I guess the biggest thing going on here is that I'm considering extending my service here in Tonga for a third year. I'm confident there's enough work in the library to keep me busy for another year, and I really want to see this project through and not leave it halfway done. As I mentioned earlier in the post, I am (finally) becoming really comfortable here and feeling like I'm integrated into the community and understand the culture well enough to do valuable work. I'm part of something I believe in (Peace Corps) and part of a group of people I feel privileged to be considered a part of. My work here is fulfilling and fun, and yes, challenging at times, but isn't everything that's meaningful sometimes challenging? Teaching here is awesome, the kids are enthusiastic, bright, resourceful, respectful and happy. Oh, and have you seen my pictures? The scenery here's not bad either :) After church Sunday I walked to my favorite beach on the island and spent the afternoon reading a book in the shade of a tree. It was hard for me to justify leaving in that moment.

On the other hand, I know I cannot, nor do I want to, stay here forever. As you can certainly tell from the "It's Senifa" Moments, I have not, nor will I ever, become Tongan. I've learned a lot about myself here, my perceptions about a lot of things have changed, and I've fulfilled my commitment. Maybe it's time to move on. I hear the job market in America is terrific right now (joke!). And I'm certainly not getting any younger (I'm only half-joking about that). My house flooded again last week, worse than it ever has before, so that was a bit frustrating and something I won't miss.

It's a difficult decision, and one that I will have to make soon to meet the application deadline if I want to apply to stay another year! 'Oiaue! (A Tongan expression of grief, excitement, or concern- in this case all three!)

If you're thinking...hey, I'm quickly coming to the end of this post and that title has nothing to do with anything!?! Well, I sat here for ten minutes trying to come up with a good title, and in that time realized that, really, I do stink. Good writers try to appeal to all the senses, right? It was between that and "May." Smell ya later.

Thursday, May 13, 2010

Hecticity, n. (heck-tis-sit-ee)- The state of being in which life has become so busy you begin to create new words to explain it

painting....or playing?
fakamae church service
Mark reading with Lopeti and Siale

Hello friends! I know it's been too long, but my life has been filled with hecticity the last few months, which I'm well aware is not actually a word, but maybe if you start using it it will catch on.

The library opened last month with a huge feast in the schoolyard. There was plenty of music, dancing, and roasted pig! Unfortunately for me it was a day of mixed emotions, I sat down afterwards to write an article for the Peace Corps newsletter about it and this is what came out:

I would like to share my thoughts about a community library project I was involved in that was recently completed at my site. This project began when my counterparts started talking to me about writing grants and getting "stuff" for the school (which incidentally came up at our very first teachers' meeting). This put me in a bit of an uncomfortable spot; besides the fact that that's not what I'm here for, I really didn't want to perpetuate an already heavy dependence on foreign aid, an already widespread misperception about what Peace Corps Volunteers do, and I didn't want to create expectations for future volunteers at my site to "get stuff" as well. On the other hand it was what my counterparts and community expected of me and seemingly the only thing I could do to make them happy (aside from marrying someone from the village and bringing them to America).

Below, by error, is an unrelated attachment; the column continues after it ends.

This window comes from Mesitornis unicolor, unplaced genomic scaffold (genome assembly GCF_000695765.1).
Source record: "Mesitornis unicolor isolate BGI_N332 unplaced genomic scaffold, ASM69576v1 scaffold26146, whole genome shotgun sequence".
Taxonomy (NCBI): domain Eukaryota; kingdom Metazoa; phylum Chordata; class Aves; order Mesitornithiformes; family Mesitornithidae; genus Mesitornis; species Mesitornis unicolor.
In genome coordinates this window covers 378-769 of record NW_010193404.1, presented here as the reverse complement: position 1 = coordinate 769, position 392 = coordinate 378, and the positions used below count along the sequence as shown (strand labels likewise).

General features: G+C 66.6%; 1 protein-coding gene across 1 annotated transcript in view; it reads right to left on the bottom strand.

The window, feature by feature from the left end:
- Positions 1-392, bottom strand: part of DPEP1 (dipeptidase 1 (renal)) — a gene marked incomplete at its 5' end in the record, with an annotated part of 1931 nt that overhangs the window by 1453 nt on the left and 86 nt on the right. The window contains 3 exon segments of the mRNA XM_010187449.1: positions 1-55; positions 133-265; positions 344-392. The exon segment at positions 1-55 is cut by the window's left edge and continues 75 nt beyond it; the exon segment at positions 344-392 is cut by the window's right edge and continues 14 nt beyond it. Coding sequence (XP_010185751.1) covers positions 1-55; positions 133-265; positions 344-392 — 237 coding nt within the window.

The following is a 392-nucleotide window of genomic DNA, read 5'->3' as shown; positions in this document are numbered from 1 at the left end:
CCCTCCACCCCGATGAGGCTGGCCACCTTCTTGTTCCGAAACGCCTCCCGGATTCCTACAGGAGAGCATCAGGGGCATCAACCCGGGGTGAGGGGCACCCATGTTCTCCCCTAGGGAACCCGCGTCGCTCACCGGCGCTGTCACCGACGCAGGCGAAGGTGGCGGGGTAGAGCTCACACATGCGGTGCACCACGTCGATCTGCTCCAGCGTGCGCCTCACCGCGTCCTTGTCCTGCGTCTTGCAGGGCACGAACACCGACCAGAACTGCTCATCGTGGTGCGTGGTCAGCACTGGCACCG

I have had conversations with other volunteers about this problem and know I am not the first to have faced it.

After many circular conversations with my counterparts on the subject we concluded that if they need something we will look at all the options to finance the project, then if we need to write a grant I would help them. "Help"being the operative term in that agreement.

A few months later the idea for a library came up. Our school is very new and doesn't yet have many resources and no place to put a library. I worked with my counterparts and we came up with a plan that if they want a library I would help write the grant and they would be in charge of the building and I could probably find books for it. At first I wasn't sure how serious they were about it, but when I told my counterpart we would need to turn in building plans and a cost estimate with our grant application he went out and got them within the week. When I told him we needed to sit down and write the grant together he came early and with ideas of what we should write. At the next PTA meeting the idea was brought up, and the PTA offered to contribute all the labor for the construction of the library as their community contribution. I made it a point to say from the beginning that this was their project, not mine, and they would be responsible for and involved in each step of the process so that in the future they could do a project on their own. It became clear very early in the project that the village was supportive and willing to put in the work necessary to complete the library.

We completed the grant application and a few months later someone from the grant agency came out to the school to do an interview and decide whether to fund the project. I was in Australia when they came out, so I wasn't involved in that process at all, but my counterpart said it went really well.